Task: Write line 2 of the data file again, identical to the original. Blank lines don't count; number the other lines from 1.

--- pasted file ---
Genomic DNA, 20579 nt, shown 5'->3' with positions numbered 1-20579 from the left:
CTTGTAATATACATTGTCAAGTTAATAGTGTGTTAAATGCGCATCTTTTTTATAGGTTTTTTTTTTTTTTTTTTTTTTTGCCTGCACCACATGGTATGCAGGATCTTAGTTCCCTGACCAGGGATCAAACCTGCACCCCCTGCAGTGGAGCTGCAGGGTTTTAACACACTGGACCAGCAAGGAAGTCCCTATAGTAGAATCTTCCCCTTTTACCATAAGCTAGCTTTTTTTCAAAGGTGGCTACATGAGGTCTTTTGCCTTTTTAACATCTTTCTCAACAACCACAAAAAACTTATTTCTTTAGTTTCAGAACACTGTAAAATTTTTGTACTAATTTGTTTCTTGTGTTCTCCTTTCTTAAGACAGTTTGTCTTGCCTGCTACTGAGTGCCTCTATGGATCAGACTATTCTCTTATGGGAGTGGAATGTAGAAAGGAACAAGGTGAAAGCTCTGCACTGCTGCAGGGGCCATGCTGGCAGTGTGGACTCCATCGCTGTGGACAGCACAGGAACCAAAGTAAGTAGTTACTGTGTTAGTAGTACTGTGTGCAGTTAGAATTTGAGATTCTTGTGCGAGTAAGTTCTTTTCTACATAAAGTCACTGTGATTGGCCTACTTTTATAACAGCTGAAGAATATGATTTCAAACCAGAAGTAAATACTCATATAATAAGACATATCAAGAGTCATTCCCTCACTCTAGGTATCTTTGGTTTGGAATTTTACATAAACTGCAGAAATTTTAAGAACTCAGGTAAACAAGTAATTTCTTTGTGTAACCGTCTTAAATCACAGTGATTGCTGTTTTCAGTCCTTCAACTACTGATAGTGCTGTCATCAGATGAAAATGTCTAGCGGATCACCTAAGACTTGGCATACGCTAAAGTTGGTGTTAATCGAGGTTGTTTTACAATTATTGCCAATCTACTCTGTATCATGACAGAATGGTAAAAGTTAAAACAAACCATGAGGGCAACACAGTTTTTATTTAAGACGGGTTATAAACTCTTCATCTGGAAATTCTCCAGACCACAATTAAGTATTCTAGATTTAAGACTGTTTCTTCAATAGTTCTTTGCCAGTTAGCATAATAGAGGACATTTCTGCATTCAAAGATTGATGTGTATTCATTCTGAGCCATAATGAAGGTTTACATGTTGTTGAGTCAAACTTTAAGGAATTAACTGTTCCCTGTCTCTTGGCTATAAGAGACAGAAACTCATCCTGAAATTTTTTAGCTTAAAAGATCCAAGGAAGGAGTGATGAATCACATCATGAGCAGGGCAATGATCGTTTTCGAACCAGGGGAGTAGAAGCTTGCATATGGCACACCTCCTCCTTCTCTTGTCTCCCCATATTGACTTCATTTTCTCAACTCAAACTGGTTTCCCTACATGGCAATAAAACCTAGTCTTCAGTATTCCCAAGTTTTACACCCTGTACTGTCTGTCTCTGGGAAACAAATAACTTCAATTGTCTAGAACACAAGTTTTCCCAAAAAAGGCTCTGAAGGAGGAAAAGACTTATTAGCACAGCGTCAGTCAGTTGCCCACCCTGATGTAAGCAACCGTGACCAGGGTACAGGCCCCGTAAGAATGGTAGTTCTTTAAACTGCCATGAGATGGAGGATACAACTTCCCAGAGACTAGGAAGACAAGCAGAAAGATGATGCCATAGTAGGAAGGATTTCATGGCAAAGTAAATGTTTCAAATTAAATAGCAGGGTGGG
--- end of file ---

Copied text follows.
CTTGTAATATACATTGTCAAGTTAATAGTGTGTTAAATGCGCATCTTTTTTATAGGTTTTTTTTTTTTTTTTTTTTTTTGCCTGCACCACATGGTATGCAGGATCTTAGTTCCCTGACCAGGGATCAAACCTGCACCCCCTGCAGTGGAGCTGCAGGGTTTTAACACACTGGACCAGCAAGGAAGTCCCTATAGTAGAATCTTCCCCTTTTACCATAAGCTAGCTTTTTTTCAAAGGTGGCTACATGAGGTCTTTTGCCTTTTTAACATCTTTCTCAACAACCACAAAAAACTTATTTCTTTAGTTTCAGAACACTGTAAAATTTTTGTACTAATTTGTTTCTTGTGTTCTCCTTTCTTAAGACAGTTTGTCTTGCCTGCTACTGAGTGCCTCTATGGATCAGACTATTCTCTTATGGGAGTGGAATGTAGAAAGGAACAAGGTGAAAGCTCTGCACTGCTGCAGGGGCCATGCTGGCAGTGTGGACTCCATCGCTGTGGACAGCACAGGAACCAAAGTAAGTAGTTACTGTGTTAGTAGTACTGTGTGCAGTTAGAATTTGAGATTCTTGTGCGAGTAAGTTCTTTTCTACATAAAGTCACTGTGATTGGCCTACTTTTATAACAGCTGAAGAATATGATTTCAAACCAGAAGTAAATACTCATATAATAAGACATATCAAGAGTCATTCCCTCACTCTAGGTATCTTTGGTTTGGAATTTTACATAAACTGCAGAAATTTTAAGAACTCAGGTAAACAAGTAATTTCTTTGTGTAACCGTCTTAAATCACAGTGATTGCTGTTTTCAGTCCTTCAACTACTGATAGTGCTGTCATCAGATGAAAATGTCTAGCGGATCACCTAAGACTTGGCATACGCTAAAGTTGGTGTTAATCGAGGTTGTTTTACAATTATTGCCAATCTACTCTGTATCATGACAGAATGGTAAAAGTTAAAACAAACCATGAGGGCAACACAGTTTTTATTTAAGACGGGTTATAAACTCTTCATCTGGAAATTCTCCAGACCACAATTAAGTATTCTAGATTTAAGACTGTTTCTTCAATAGTTCTTTGCCAGTTAGCATAATAGAGGACATTTCTGCATTCAAAGATTGATGTGTATTCATTCTGAGCCATAATGAAGGTTTACATGTTGTTGAGTCAAACTTTAAGGAATTAACTGTTCCCTGTCTCTTGGCTATAAGAGACAGAAACTCATCCTGAAATTTTTTAGCTTAAAAGATCCAAGGAAGGAGTGATGAATCACATCATGAGCAGGGCAATGATCGTTTTCGAACCAGGGGAGTAGAAGCTTGCATATGGCACACCTCCTCCTTCTCTTGTCTCCCCATATTGACTTCATTTTCTCAACTCAAACTGGTTTCCCTACATGGCAATAAAACCTAGTCTTCAGTATTCCCAAGTTTTACACCCTGTACTGTCTGTCTCTGGGAAACAAATAACTTCAATTGTCTAGAACACAAGTTTTCCCAAAAAAGGCTCTGAAGGAGGAAAAGACTTATTAGCACAGCGTCAGTCAGTTGCCCACCCTGATGTAAGCAACCGTGACCAGGGTACAGGCCCCGTAAGAATGGTAGTTCTTTAAACTGCCATGAGATGGAGGATACAACTTCCCAGAGACTAGGAAGACAAGCAGAAAGATGATGCCATAGTAGGAAGGATTTCATGGCAAAGTAAATGTTTCAAATTAAATAGCAGGGTGGG